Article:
The Seattle Sounders came back from an early deficit on Sunday to take the lead in their MLS conference semifinal playoff series, 2-1 over FC Dallas.
SEATTLE – The Seattle Sounders came back from an early deficit on Sunday to take the lead in their MLS conference semifinal playoff series, 2-1 over FC Dallas. The away side conceded twice in the second half after scoring early, but it was largely a frustrating night for the Sounders, who struggled to create scoring opportunities until late.
Fabián Castillo scored the first goal of the game off Mauro Díaz’s sublime ball through the Seattle back line on a counterattack in the 18th minute. Díaz bent his pass around Sounders center back Zach Scott, making the finish simple for Castillo.
After the break, Seattle equalized through midseason signing Andreas Ivanschitz. The Austrian international brought down a loose ball in the 67th minute off a long clearance out of the back and dribbled 25 yards diagonally before slotting a shot across his body and inside the far post.
The winner came as Clint Dempsey stepped up to a free kick just outside the penalty area with a just moments remaining. He curled a shot into the upper corner in the 87th minute, sending a raucous home crowd into a frenzy and completing the turnaround.
The teams will go at it again after a week’s rest, this time in Frisco, Texas, where Seattle will begin with the slim advantage due to the win, although Dallas did score a vital away goal. Here are three quick thoughts on the first leg:
Sounders missed presence of Alonso, Evans
For only the fourth time in an MLS match this season, neither Osvaldo Alonso nor Brad Evans featured in the Seattle starting lineup. The Sounders have lost two of those games, but both the wins came at home against Dallas: 3-0 on June 13 and 2-1 on Sunday.
Without the pair, Seattle has glaring gaps in a couple of areas. Alonso provides that vital link between defense and attack as one of the league’s best tacklers and passers molded into one. Erik Friberg and Andy Rose couldn’t match that presence, which includes Alonso’s average of 92 percent pass completion, the best in MLS.
Evans is a vital leader and the team captain, who plays a number of positions in his role as facilitator for the talented players around him. When he misses games, it usually leads to a jumbled lineup for Seattle, including playing Rose in midfield, rookie Oniel Fisher at left back and Scott, a club legend but not its best defender by any means, in central defense.
As a result, Seattle always looked a little nervous when the ball approached its goal. The biggest thing Alonso and Evans provides isn’t necessarily attacking firepower, as Dempsey and Obafemi Martins have plenty, but a security blanket to allow a forward-thinking style of play to support the two forwards.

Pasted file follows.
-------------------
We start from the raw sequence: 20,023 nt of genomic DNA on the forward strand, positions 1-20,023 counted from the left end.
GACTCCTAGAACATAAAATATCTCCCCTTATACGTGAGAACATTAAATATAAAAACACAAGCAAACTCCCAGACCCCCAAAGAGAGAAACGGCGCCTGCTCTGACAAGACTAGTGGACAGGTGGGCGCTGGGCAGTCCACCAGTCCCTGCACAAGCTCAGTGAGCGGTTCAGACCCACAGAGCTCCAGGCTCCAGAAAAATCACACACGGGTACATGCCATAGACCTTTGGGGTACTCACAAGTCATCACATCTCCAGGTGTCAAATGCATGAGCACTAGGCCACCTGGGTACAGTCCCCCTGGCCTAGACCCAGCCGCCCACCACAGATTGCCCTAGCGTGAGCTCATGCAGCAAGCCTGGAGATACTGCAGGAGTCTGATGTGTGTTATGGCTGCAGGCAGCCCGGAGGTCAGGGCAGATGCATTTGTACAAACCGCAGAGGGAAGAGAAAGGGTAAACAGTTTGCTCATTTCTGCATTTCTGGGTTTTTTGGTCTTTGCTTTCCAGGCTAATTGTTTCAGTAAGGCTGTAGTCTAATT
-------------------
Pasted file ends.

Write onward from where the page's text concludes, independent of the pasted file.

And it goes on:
Seattle’s comeback showed life, turning the narrative quickly
The Sounders adopted a no-nonsense approach in the second half to compensate for their defensive issues, getting the ball forward as early as possible and looking for Martins and Dempsey in the attacking third. It wasn’t pretty, with the first breakthrough coming on a languid long ball that fell to Ivanschitz’s feet, but the Sounders will take the goals they scored and run to Texas with them.
They responded well to a frustrating first half, resulting in the majority of possession and chances in the second. Dallas looked content to absorb and even looked dangerous on the counter in the opening 45 minutes, but the momentum shifted notably after the break.
The first goal settled a nervy Seattle attack and energized the crowd of 39,599 home fans. The second turned the post-game narrative a complete 180 degrees, suddenly looking much more positive for the Sounders. It’s supposed to be much more difficult to win on the road in the playoffs, which is why the higher seed plays away in the first leg, but Seattle will have a slight advantage heading into next week’s game.
Heart and desire win it again for Seattle
With a vital away goal in the bag early, Dallas never really looked to be in a huge rush to get another. Seattle provides a difficult environment for opposing teams to win, on the artificial turf with American football lines faintly visible that’s set within the greater cauldron of CenturyLink Field.
As such, it wasn’t much of a surprise to see Óscar Pareja’s men take their time getting the ball back into play at every chance they got. Even before halftime, goalkeeper Jesse González took down long balls without his hands, enticing pressure from the Sounders attackers before actually picking up the ball.
It all fell apart in the second half, though. Seattle continued to press, spurred on by the confidence boost of Ivanschitz’s goal and a receding Dallas defense, and got its reward for never losing faith.
Seattle head coach Sigi Schmid talks a lot about the character of his team, and it came through for the second time in this young playoff season on Sunday. Especially for a franchise built on its strong individual components, those intangibles are vital to get important results—such as this one.
Schmid and his team will laud those same qualities again, as they did after defeating the LA Galaxy in midweek, and deservedly so. They’re what won them this game as well.